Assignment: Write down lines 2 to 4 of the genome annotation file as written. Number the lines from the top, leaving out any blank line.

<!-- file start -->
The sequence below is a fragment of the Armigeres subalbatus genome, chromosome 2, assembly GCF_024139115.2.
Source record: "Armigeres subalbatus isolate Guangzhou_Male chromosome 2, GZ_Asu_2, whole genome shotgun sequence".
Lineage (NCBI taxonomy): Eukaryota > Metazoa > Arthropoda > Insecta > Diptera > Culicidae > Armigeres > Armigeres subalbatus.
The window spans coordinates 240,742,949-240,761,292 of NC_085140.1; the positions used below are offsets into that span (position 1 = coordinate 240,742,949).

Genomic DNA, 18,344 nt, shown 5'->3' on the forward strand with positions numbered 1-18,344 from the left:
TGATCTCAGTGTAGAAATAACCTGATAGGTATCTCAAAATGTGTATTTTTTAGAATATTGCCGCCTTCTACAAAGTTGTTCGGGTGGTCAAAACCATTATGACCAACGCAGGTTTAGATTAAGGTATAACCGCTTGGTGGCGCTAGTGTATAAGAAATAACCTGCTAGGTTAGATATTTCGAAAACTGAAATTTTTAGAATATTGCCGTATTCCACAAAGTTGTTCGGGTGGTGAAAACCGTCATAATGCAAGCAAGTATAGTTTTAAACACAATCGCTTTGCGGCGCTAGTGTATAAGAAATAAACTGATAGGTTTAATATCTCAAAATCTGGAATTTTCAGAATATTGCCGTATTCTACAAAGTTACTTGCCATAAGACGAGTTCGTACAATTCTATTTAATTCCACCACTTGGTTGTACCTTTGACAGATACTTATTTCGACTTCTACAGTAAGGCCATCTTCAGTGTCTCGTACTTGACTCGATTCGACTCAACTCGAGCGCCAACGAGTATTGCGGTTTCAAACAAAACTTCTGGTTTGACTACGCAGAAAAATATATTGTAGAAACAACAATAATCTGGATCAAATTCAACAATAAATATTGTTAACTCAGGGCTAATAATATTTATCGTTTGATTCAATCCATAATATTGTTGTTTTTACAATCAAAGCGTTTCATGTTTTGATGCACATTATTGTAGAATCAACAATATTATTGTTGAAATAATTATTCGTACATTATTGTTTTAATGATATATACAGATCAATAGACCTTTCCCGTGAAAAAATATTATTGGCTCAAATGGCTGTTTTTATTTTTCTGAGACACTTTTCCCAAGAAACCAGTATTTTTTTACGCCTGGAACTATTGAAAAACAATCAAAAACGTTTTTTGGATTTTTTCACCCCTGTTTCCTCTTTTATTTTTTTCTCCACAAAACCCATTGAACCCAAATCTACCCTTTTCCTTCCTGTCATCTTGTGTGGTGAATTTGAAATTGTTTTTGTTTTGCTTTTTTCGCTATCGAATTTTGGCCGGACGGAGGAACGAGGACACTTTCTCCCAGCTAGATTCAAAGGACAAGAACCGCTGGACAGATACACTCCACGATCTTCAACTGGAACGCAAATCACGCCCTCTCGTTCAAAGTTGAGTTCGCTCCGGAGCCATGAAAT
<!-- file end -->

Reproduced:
Source record: "Armigeres subalbatus isolate Guangzhou_Male chromosome 2, GZ_Asu_2, whole genome shotgun sequence".
Lineage (NCBI taxonomy): Eukaryota > Metazoa > Arthropoda > Insecta > Diptera > Culicidae > Armigeres > Armigeres subalbatus.
The window spans coordinates 240,742,949-240,761,292 of NC_085140.1; the positions used below are offsets into that span (position 1 = coordinate 240,742,949).